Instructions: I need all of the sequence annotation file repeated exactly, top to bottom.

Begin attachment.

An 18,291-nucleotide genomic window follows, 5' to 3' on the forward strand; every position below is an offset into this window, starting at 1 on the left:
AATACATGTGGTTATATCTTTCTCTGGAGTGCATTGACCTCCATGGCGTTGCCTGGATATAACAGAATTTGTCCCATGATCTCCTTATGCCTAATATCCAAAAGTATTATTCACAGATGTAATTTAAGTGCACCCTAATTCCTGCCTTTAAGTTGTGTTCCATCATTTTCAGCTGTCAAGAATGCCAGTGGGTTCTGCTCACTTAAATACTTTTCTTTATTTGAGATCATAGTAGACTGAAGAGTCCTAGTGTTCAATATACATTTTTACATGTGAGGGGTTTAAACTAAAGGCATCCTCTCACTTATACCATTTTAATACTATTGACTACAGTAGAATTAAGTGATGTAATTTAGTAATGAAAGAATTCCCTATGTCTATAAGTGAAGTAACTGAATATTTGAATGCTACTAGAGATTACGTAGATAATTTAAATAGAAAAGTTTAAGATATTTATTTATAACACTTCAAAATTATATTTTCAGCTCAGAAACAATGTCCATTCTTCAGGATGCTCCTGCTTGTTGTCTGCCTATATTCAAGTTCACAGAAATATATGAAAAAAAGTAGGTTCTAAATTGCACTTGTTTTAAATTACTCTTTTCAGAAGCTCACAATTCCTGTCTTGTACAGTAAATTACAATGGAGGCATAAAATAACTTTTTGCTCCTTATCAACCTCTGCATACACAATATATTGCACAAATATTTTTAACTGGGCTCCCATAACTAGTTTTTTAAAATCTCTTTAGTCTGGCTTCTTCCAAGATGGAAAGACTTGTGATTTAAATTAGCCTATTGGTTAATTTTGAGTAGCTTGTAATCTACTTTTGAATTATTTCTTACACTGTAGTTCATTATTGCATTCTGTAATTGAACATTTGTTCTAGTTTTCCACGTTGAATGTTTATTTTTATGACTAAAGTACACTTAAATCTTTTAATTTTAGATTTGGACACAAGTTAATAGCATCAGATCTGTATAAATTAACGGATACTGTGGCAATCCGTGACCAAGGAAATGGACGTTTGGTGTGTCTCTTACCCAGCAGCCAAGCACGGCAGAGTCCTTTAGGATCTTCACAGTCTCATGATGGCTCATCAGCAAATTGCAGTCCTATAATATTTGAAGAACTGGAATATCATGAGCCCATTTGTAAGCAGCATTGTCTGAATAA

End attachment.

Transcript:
An 18,291-nucleotide genomic window follows, 5' to 3' on the forward strand; every position below is an offset into this window, starting at 1 on the left:
AATACATGTGGTTATATCTTTCTCTGGAGTGCATTGACCTCCATGGCGTTGCCTGGATATAACAGAATTTGTCCCATGATCTCCTTATGCCTAATATCCAAAAGTATTATTCACAGATGTAATTTAAGTGCACCCTAATTCCTGCCTTTAAGTTGTGTTCCATCATTTTCAGCTGTCAAGAATGCCAGTGGGTTCTGCTCACTTAAATACTTTTCTTTATTTGAGATCATAGTAGACTGAAGAGTCCTAGTGTTCAATATACATTTTTACATGTGAGGGGTTTAAACTAAAGGCATCCTCTCACTTATACCATTTTAATACTATTGACTACAGTAGAATTAAGTGATGTAATTTAGTAATGAAAGAATTCCCTATGTCTATAAGTGAAGTAACTGAATATTTGAATGCTACTAGAGATTACGTAGATAATTTAAATAGAAAAGTTTAAGATATTTATTTATAACACTTCAAAATTATATTTTCAGCTCAGAAACAATGTCCATTCTTCAGGATGCTCCTGCTTGTTGTCTGCCTATATTCAAGTTCACAGAAATATATGAAAAAAAGTAGGTTCTAAATTGCACTTGTTTTAAATTACTCTTTTCAGAAGCTCACAATTCCTGTCTTGTACAGTAAATTACAATGGAGGCATAAAATAACTTTTTGCTCCTTATCAACCTCTGCATACACAATATATTGCACAAATATTTTTAACTGGGCTCCCATAACTAGTTTTTTAAAATCTCTTTAGTCTGGCTTCTTCCAAGATGGAAAGACTTGTGATTTAAATTAGCCTATTGGTTAATTTTGAGTAGCTTGTAATCTACTTTTGAATTATTTCTTACACTGTAGTTCATTATTGCATTCTGTAATTGAACATTTGTTCTAGTTTTCCACGTTGAATGTTTATTTTTATGACTAAAGTACACTTAAATCTTTTAATTTTAGATTTGGACACAAGTTAATAGCATCAGATCTGTATAAATTAACGGATACTGTGGCAATCCGTGACCAAGGAAATGGACGTTTGGTGTGTCTCTTACCCAGCAGCCAAGCACGGCAGAGTCCTTTAGGATCTTCACAGTCTCATGATGGCTCATCAGCAAATTGCAGTCCTATAATATTTGAAGAACTGGAATATCATGAGCCCATTTGTAAGCAGCATTGTCTGAATAA